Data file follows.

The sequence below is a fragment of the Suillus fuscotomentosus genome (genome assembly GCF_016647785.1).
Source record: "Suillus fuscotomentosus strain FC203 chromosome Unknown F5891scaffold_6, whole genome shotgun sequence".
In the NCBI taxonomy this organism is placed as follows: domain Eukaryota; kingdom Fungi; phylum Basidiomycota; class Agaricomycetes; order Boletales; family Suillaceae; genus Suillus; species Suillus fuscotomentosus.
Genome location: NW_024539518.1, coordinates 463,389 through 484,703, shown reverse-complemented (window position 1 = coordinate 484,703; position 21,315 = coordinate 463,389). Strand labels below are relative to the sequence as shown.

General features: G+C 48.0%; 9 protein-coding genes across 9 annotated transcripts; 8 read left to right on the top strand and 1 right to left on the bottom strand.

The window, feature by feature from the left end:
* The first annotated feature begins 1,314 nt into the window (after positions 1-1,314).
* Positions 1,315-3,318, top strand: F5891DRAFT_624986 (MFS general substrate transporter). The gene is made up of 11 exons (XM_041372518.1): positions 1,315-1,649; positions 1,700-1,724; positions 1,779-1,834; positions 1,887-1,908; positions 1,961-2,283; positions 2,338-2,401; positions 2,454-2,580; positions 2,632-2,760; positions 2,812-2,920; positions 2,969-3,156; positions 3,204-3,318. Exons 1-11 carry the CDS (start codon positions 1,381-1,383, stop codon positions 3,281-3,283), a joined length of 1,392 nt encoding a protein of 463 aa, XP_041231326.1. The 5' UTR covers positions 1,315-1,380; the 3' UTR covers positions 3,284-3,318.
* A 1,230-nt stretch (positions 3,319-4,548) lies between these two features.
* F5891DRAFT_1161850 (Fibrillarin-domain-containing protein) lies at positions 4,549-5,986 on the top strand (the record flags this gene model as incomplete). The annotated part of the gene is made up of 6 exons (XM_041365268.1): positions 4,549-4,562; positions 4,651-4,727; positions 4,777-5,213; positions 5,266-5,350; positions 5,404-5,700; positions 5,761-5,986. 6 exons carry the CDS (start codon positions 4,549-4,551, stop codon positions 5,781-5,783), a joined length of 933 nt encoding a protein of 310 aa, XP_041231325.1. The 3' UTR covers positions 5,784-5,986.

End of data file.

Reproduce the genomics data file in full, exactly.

The sequence below is a fragment of the Suillus fuscotomentosus genome (genome assembly GCF_016647785.1).
Source record: "Suillus fuscotomentosus strain FC203 chromosome Unknown F5891scaffold_6, whole genome shotgun sequence".
In the NCBI taxonomy this organism is placed as follows: domain Eukaryota; kingdom Fungi; phylum Basidiomycota; class Agaricomycetes; order Boletales; family Suillaceae; genus Suillus; species Suillus fuscotomentosus.
Genome location: NW_024539518.1, coordinates 463,389 through 484,703, shown reverse-complemented (window position 1 = coordinate 484,703; position 21,315 = coordinate 463,389). Strand labels below are relative to the sequence as shown.

General features: G+C 48.0%; 9 protein-coding genes across 9 annotated transcripts; 8 read left to right on the top strand and 1 right to left on the bottom strand.

The window, feature by feature from the left end:
* The first annotated feature begins 1,314 nt into the window (after positions 1-1,314).
* Positions 1,315-3,318, top strand: F5891DRAFT_624986 (MFS general substrate transporter). The gene is made up of 11 exons (XM_041372518.1): positions 1,315-1,649; positions 1,700-1,724; positions 1,779-1,834; positions 1,887-1,908; positions 1,961-2,283; positions 2,338-2,401; positions 2,454-2,580; positions 2,632-2,760; positions 2,812-2,920; positions 2,969-3,156; positions 3,204-3,318. Exons 1-11 carry the CDS (start codon positions 1,381-1,383, stop codon positions 3,281-3,283), a joined length of 1,392 nt encoding a protein of 463 aa, XP_041231326.1. The 5' UTR covers positions 1,315-1,380; the 3' UTR covers positions 3,284-3,318.
* A 1,230-nt stretch (positions 3,319-4,548) lies between these two features.
* F5891DRAFT_1161850 (Fibrillarin-domain-containing protein) lies at positions 4,549-5,986 on the top strand (the record flags this gene model as incomplete). The annotated part of the gene is made up of 6 exons (XM_041365268.1): positions 4,549-4,562; positions 4,651-4,727; positions 4,777-5,213; positions 5,266-5,350; positions 5,404-5,700; positions 5,761-5,986. 6 exons carry the CDS (start codon positions 4,549-4,551, stop codon positions 5,781-5,783), a joined length of 933 nt encoding a protein of 310 aa, XP_041231325.1. The 3' UTR covers positions 5,784-5,986.